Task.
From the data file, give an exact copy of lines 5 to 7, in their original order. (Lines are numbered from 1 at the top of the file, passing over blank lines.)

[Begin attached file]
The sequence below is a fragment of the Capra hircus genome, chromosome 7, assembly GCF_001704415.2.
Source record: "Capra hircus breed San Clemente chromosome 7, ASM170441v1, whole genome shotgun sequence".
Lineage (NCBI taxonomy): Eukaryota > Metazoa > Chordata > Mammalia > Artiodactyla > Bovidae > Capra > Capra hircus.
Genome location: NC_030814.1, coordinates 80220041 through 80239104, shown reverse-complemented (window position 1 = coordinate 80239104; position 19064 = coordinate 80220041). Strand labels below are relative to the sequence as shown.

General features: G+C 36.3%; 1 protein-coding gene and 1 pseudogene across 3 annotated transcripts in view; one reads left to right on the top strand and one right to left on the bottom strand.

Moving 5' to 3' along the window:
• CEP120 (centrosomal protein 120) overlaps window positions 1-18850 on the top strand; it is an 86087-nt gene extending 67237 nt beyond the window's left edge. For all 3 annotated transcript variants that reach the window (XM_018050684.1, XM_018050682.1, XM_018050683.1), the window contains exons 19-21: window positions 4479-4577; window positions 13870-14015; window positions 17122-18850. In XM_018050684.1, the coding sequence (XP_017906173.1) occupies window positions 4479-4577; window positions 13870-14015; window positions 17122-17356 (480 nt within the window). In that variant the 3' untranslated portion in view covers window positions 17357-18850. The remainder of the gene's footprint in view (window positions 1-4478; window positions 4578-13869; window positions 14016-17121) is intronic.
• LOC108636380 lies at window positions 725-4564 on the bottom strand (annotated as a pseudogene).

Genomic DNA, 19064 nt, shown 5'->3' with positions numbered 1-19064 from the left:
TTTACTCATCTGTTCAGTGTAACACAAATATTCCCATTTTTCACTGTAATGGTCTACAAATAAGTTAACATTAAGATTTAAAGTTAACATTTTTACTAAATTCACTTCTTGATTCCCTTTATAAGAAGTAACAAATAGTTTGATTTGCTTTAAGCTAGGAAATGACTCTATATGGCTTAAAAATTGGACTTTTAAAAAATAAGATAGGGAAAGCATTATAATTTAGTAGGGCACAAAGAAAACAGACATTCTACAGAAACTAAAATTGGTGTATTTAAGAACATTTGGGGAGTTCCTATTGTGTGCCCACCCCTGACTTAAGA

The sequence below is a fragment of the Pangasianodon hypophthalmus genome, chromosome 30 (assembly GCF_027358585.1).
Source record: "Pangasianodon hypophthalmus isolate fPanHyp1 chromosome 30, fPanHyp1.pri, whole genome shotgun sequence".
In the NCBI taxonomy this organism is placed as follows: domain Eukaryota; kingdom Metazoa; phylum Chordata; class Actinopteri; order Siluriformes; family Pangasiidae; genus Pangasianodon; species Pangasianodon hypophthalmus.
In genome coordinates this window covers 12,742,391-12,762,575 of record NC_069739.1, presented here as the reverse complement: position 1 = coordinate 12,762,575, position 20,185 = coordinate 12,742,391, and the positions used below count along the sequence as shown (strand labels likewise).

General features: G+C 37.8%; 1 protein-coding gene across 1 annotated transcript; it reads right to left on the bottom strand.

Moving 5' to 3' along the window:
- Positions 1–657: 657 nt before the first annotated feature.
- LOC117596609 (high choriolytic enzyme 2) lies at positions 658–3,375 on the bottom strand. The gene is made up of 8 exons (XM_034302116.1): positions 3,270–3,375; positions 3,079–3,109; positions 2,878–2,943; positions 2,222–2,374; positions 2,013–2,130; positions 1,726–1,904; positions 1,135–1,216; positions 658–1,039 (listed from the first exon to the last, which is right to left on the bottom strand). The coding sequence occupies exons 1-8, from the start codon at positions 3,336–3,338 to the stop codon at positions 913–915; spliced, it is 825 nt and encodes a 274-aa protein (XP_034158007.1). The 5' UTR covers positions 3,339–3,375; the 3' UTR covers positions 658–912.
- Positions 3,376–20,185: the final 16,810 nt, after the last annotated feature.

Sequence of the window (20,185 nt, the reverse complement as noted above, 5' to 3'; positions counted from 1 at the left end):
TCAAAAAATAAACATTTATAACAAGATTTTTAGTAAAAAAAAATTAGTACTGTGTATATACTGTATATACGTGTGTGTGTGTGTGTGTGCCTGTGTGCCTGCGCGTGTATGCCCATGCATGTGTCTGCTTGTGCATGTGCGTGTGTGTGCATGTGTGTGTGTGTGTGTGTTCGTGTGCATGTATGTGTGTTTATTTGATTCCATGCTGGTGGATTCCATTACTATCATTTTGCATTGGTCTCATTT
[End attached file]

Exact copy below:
General features: G+C 36.3%; 1 protein-coding gene and 1 pseudogene across 3 annotated transcripts in view; one reads left to right on the top strand and one right to left on the bottom strand.

Moving 5' to 3' along the window:
• CEP120 (centrosomal protein 120) overlaps window positions 1-18850 on the top strand; it is an 86087-nt gene extending 67237 nt beyond the window's left edge. For all 3 annotated transcript variants that reach the window (XM_018050684.1, XM_018050682.1, XM_018050683.1), the window contains exons 19-21: window positions 4479-4577; window positions 13870-14015; window positions 17122-18850. In XM_018050684.1, the coding sequence (XP_017906173.1) occupies window positions 4479-4577; window positions 13870-14015; window positions 17122-17356 (480 nt within the window). In that variant the 3' untranslated portion in view covers window positions 17357-18850. The remainder of the gene's footprint in view (window positions 1-4478; window positions 4578-13869; window positions 14016-17121) is intronic.